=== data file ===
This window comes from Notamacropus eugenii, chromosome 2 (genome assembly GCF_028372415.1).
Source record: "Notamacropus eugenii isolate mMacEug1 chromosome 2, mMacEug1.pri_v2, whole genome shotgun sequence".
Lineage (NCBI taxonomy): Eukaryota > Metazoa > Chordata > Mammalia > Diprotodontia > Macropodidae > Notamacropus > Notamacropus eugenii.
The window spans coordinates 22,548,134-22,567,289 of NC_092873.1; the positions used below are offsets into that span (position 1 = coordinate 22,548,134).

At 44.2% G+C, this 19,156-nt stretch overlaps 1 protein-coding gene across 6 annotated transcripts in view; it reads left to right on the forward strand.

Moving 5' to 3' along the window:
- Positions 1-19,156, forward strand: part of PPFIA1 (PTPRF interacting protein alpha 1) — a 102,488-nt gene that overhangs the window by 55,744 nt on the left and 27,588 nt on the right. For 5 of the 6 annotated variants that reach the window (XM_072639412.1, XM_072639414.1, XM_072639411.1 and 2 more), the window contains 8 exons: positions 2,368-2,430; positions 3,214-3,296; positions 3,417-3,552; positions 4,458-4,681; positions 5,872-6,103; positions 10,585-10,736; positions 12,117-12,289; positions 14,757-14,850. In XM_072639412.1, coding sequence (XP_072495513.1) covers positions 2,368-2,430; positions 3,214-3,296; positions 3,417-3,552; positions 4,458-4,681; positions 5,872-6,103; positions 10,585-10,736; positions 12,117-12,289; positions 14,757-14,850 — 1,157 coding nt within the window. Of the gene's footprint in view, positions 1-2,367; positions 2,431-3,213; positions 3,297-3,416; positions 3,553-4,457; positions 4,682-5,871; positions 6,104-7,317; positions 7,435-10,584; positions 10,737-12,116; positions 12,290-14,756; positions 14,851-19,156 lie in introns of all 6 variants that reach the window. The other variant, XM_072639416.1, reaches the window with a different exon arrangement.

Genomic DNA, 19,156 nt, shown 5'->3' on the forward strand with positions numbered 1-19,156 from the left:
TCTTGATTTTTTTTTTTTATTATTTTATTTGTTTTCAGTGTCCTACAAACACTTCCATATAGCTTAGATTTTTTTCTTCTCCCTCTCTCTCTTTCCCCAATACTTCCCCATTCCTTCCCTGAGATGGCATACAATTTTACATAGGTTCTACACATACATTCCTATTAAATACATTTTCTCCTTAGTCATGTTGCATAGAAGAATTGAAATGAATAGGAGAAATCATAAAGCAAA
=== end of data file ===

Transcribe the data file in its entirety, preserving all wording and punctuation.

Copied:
This window comes from Notamacropus eugenii, chromosome 2 (genome assembly GCF_028372415.1).
Source record: "Notamacropus eugenii isolate mMacEug1 chromosome 2, mMacEug1.pri_v2, whole genome shotgun sequence".
Lineage (NCBI taxonomy): Eukaryota > Metazoa > Chordata > Mammalia > Diprotodontia > Macropodidae > Notamacropus > Notamacropus eugenii.
The window spans coordinates 22,548,134-22,567,289 of NC_092873.1; the positions used below are offsets into that span (position 1 = coordinate 22,548,134).

At 44.2% G+C, this 19,156-nt stretch overlaps 1 protein-coding gene across 6 annotated transcripts in view; it reads left to right on the forward strand.

Moving 5' to 3' along the window:
- Positions 1-19,156, forward strand: part of PPFIA1 (PTPRF interacting protein alpha 1) — a 102,488-nt gene that overhangs the window by 55,744 nt on the left and 27,588 nt on the right. For 5 of the 6 annotated variants that reach the window (XM_072639412.1, XM_072639414.1, XM_072639411.1 and 2 more), the window contains 8 exons: positions 2,368-2,430; positions 3,214-3,296; positions 3,417-3,552; positions 4,458-4,681; positions 5,872-6,103; positions 10,585-10,736; positions 12,117-12,289; positions 14,757-14,850. In XM_072639412.1, coding sequence (XP_072495513.1) covers positions 2,368-2,430; positions 3,214-3,296; positions 3,417-3,552; positions 4,458-4,681; positions 5,872-6,103; positions 10,585-10,736; positions 12,117-12,289; positions 14,757-14,850 — 1,157 coding nt within the window. Of the gene's footprint in view, positions 1-2,367; positions 2,431-3,213; positions 3,297-3,416; positions 3,553-4,457; positions 4,682-5,871; positions 6,104-7,317; positions 7,435-10,584; positions 10,737-12,116; positions 12,290-14,756; positions 14,851-19,156 lie in introns of all 6 variants that reach the window. The other variant, XM_072639416.1, reaches the window with a different exon arrangement.

Genomic DNA, 19,156 nt, shown 5'->3' on the forward strand with positions numbered 1-19,156 from the left:
TCTTGATTTTTTTTTTTTATTATTTTATTTGTTTTCAGTGTCCTACAAACACTTCCATATAGCTTAGATTTTTTTCTTCTCCCTCTCTCTCTTTCCCCAATACTTCCCCATTCCTTCCCTGAGATGGCATACAATTTTACATAGGTTCTACACATACATTCCTATTAAATACATTTTCTCCTTAGTCATGTTGCATAGAAGAATTGAAATGAATAGGAGAAATCATAAAGCAAA